In going 2-4 this week thanks to a sweep by the Cardinals and a bit of hospitality from the Mets, D-backs pitching was actually quite good; even without including the three scoreless innings Chase Anderson had washed away by rain, starters gave up 15 earned runs in 38 innings (3.55 ERA). That was nothing compared to the relief crew; in the same time span, the bullpen has held onto a 2.40 ERA.

That stretch was good enough to lower the team ERA from 4.75 to 4.56, continuing a trend; when April ended, the team ERA was 5.20. Baby steps. Or maybe it’s one of those “two steps forward, one step back” situations, because although the team’s pitching output has been a lot better, its offensive output has… not. In the last six games, the D-backs have scored more than three runs exactly zero times, averaging 1.83 runs per game. Not good, and not just a matter of getting one-hit by Adam Wainwright.

The D-backs have allowed 262 runs this season, 43 more (!) than the next-worst team in the National League, 5.04 runs allowed per game. Hopefully the team’s recent offensive performance is just a small bump in the road, but D-backs hitters haven’t had too much to brag about, either; at 3.73 runs per game, the D-backs rank just 12th in the NL, ahead of the Reds, Braves and Padres.

Be sure to check out Rod’s piece from earlier today — as I wrote last week, we’re adopting a different schedule so that the roundups aren’t our only output on Mondays.

The links:

  • Last week, Nick Piecoro did a recap of a radio interview of GM Kevin Towers on Wednesday. This interview made the rounds last week for Towers’s comment that he wasn’t interested in being a “pseudo GM.” I was surprised to hear that Towers is hoping that Tony La Russa will “let [him] run the club as [he has] been,” what with that not working out so well. Clearly, something is awry in the eyes of the organization; otherwise, La Russa would not have been hired. It seems like Towers strongly believes that the D-backs are here because some things just didn’t work out; he doesn’t think it was a process error. Towers is absolutely free to believe that it’s not a process error. He shouldn’t be allowed to assume that it’s not a process error.
  • Be sure to check out Jeff’s piece on Tyler Skaggs which is at Beyond the Box Score. Juxtaposition is fun.
  • Using a second bullet for the same interview/link in the first bullet to address how Towers is “sick of hearing about” the role that sabermetrics can or should take in the front office. I’m not backing away from my own reasons for why I think the D-backs should hire an entire department for analytics (from the day before). If Towers “believes the Diamondbacks do more with analytics than 75 percent of the teams in baseball” (Piecoro’s wording) and that’s true, then there’s something wrong. Studying analytics doesn’t mean you’re doing it the right way, and without anyone steering that ship (an analytics department head), those kinds of errors happen. But we think the Diamondbacks are behind in analytics not just because they have no full-time personnel and other teams do; we think that because, other than some shifting, it doesn’t seem like the D-backs actually use analytics much. Towers thinks the D-backs’ analytics efforts are understated because they just don’t boast it. Wouldn’t “75 percent of the teams in baseball” do the very same thing? It’s just that when teams incorporate analytics into player evaluation and acquisition (like the Rays getting Ryan Hanigan in their end of the David Holmberg / Heath Bell trade), you can’t really keep that part of it a secret. But that’s just part. I want to say clearly that I know of no saber analyst that thinks that analytics can or should replace scouts. They/we police themselves in terms of what they should claim to know and what not. That’s why it’s pretty annoying to hear Towers discount their findings just because saber is the “mind-set” of “most of the media and the bloggers now.” Kevin Towers is a smart man, but he’d not be acting smart if he were dismissive of the work of other smart men without engaging with it. But maybe Towers is not exaggerating, and the D-backs are at the head of the pack in sabermetrics, and they’re just keeping it a big secret. Well… were keeping it a secret.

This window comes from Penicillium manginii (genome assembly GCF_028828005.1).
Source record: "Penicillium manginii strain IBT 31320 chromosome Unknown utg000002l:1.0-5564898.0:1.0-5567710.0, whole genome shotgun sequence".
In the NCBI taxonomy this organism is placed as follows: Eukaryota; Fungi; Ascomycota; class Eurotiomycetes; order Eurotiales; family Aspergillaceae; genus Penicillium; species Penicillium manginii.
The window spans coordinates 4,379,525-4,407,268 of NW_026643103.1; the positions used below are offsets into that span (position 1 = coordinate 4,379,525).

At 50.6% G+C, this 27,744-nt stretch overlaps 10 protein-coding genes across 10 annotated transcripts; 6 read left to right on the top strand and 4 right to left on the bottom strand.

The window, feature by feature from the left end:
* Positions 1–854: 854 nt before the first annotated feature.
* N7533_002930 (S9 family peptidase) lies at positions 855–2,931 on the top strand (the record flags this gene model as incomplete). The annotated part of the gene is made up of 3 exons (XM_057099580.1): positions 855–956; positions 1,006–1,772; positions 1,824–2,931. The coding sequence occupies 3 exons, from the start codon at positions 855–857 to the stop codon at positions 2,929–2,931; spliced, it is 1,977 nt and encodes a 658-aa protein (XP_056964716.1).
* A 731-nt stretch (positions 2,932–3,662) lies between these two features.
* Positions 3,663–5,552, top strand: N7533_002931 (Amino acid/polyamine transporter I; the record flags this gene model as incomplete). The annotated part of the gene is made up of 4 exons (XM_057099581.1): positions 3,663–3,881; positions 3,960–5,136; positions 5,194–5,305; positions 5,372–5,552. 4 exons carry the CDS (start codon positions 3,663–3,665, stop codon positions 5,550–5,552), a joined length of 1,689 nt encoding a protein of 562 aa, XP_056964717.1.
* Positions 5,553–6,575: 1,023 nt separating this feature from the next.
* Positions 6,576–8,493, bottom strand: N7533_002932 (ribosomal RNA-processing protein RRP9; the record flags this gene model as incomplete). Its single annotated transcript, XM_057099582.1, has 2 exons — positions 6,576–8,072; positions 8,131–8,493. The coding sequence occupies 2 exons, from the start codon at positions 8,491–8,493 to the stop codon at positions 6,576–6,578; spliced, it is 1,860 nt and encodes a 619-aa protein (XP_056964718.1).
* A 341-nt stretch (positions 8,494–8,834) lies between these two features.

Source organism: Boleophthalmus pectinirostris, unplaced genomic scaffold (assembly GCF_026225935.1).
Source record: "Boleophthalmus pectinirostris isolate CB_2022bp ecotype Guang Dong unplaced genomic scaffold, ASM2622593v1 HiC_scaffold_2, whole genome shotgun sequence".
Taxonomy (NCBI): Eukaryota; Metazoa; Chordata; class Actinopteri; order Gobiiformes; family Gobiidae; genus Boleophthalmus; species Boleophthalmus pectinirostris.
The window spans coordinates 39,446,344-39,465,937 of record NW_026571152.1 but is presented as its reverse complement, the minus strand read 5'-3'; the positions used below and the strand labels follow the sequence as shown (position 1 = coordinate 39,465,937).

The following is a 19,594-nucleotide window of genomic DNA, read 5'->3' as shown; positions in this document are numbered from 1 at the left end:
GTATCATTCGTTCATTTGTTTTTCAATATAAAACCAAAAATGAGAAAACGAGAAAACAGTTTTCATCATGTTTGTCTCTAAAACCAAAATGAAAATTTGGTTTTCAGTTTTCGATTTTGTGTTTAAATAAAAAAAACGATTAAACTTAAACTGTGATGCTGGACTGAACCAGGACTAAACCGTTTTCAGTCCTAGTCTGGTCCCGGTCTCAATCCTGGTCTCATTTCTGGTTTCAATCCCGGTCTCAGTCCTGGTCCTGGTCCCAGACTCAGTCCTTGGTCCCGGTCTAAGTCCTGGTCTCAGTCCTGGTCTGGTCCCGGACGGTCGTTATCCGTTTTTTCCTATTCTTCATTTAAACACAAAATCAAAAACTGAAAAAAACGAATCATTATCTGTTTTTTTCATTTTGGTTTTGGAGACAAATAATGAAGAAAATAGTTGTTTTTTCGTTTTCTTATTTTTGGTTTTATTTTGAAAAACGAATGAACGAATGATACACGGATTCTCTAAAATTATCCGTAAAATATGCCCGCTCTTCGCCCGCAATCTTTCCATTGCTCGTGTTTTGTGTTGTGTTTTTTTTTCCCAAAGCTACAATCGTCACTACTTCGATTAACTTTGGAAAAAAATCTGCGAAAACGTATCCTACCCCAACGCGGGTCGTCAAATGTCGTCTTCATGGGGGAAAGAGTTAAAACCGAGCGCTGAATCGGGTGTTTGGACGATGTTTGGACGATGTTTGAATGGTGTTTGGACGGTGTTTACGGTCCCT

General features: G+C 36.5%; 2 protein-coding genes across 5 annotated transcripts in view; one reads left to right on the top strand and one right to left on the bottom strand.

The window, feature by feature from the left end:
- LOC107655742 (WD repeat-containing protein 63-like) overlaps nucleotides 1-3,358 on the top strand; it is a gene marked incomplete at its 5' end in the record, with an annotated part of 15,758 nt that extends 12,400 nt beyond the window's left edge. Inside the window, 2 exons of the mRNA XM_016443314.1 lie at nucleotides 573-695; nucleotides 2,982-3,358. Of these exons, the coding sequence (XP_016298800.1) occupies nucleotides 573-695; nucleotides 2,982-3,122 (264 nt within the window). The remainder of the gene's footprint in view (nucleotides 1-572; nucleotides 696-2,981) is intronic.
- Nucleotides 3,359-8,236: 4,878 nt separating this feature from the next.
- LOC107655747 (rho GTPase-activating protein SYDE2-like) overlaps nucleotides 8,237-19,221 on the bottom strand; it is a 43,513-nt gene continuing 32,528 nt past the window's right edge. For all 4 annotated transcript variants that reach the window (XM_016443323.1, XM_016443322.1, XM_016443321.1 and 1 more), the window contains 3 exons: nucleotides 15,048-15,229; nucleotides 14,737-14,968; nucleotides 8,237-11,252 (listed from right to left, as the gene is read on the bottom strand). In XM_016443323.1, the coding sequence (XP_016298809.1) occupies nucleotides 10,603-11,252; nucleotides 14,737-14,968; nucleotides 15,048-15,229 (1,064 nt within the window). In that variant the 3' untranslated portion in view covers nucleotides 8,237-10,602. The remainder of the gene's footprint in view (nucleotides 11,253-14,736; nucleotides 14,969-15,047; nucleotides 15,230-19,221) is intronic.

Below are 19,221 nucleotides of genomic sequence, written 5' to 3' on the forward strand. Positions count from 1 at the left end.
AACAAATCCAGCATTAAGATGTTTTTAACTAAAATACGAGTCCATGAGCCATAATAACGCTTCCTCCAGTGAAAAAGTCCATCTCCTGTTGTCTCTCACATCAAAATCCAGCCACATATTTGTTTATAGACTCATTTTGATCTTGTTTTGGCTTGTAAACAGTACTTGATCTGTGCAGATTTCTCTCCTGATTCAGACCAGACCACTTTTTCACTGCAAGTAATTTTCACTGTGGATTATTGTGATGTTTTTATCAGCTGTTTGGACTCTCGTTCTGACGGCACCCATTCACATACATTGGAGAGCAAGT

• ESPN’s Mark Simon published some hard hit rankings on Twitter; the D-backs pitching staff is 14th in the majors in terms of hard hit allowed average. D-backs hitters, on the other hand, have hit the ball hard at a rate that ranks 30th in the majors. Not good. This might explain some of the totals above, and without being at the very bottom of the runs scored per game rankings, it helps to paint a picture of a lineup that’s good at making contact and spraying the ball around, but not great at hitting the ball squarely.
  • In the wake of blowing the extra-inning game against the Cardinals, Trevor Cahill told Piecoro about his discomfort with the smaller margin of error he faced as a reliever. This is something I’ll return to, I think. Piecoro also checked in about minor leaguer Jon Griffin‘s four HR in one game, which he extended in the next game to HRs in five consecutive at bats. Maybe we’ll hear Griffin’s name again…

Have a great Memorial Day, everyone!


2 Responses to Roundup: Offense Takes Turn to Sputter; Sick of Hearing About Sabermetrics

  1. […] is bad. For now, he’s getting on base less. Maybe this is an organizational directive since we know they don’t like math, but everything we know about baseball speaks to the contrary. For now, we’ll have to wait […]

  2. visit says:

    I like it when people come together and share opinions.
    Great blog, keep it up!

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